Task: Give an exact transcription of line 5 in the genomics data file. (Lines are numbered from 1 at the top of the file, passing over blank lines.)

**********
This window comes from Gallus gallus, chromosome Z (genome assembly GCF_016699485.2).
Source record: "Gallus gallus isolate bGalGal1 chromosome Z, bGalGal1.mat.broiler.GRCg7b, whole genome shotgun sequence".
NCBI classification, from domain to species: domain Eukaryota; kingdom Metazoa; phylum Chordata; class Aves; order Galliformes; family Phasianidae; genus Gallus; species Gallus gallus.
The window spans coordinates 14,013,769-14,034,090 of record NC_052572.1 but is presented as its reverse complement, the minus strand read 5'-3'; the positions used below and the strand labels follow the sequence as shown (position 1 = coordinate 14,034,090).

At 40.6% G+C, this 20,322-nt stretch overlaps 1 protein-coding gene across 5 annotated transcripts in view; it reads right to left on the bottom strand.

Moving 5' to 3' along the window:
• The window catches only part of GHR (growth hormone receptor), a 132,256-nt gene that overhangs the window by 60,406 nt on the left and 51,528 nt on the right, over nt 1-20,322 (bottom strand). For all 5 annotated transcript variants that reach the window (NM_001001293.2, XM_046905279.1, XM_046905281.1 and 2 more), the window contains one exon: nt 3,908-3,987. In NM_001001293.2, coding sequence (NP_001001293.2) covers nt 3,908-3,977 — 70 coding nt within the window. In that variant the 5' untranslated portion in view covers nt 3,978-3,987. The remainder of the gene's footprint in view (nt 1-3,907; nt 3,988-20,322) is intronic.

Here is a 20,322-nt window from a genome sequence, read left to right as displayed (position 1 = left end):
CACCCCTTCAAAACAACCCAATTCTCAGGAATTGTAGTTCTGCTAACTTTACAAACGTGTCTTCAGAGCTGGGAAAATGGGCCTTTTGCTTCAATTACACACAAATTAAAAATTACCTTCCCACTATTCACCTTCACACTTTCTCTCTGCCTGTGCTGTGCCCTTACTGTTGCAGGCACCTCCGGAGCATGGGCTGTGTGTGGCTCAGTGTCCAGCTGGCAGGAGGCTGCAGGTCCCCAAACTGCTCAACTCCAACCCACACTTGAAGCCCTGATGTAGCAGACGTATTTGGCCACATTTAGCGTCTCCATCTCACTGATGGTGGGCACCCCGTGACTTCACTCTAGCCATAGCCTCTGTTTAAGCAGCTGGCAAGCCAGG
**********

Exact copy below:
At 40.6% G+C, this 20,322-nt stretch overlaps 1 protein-coding gene across 5 annotated transcripts in view; it reads right to left on the bottom strand.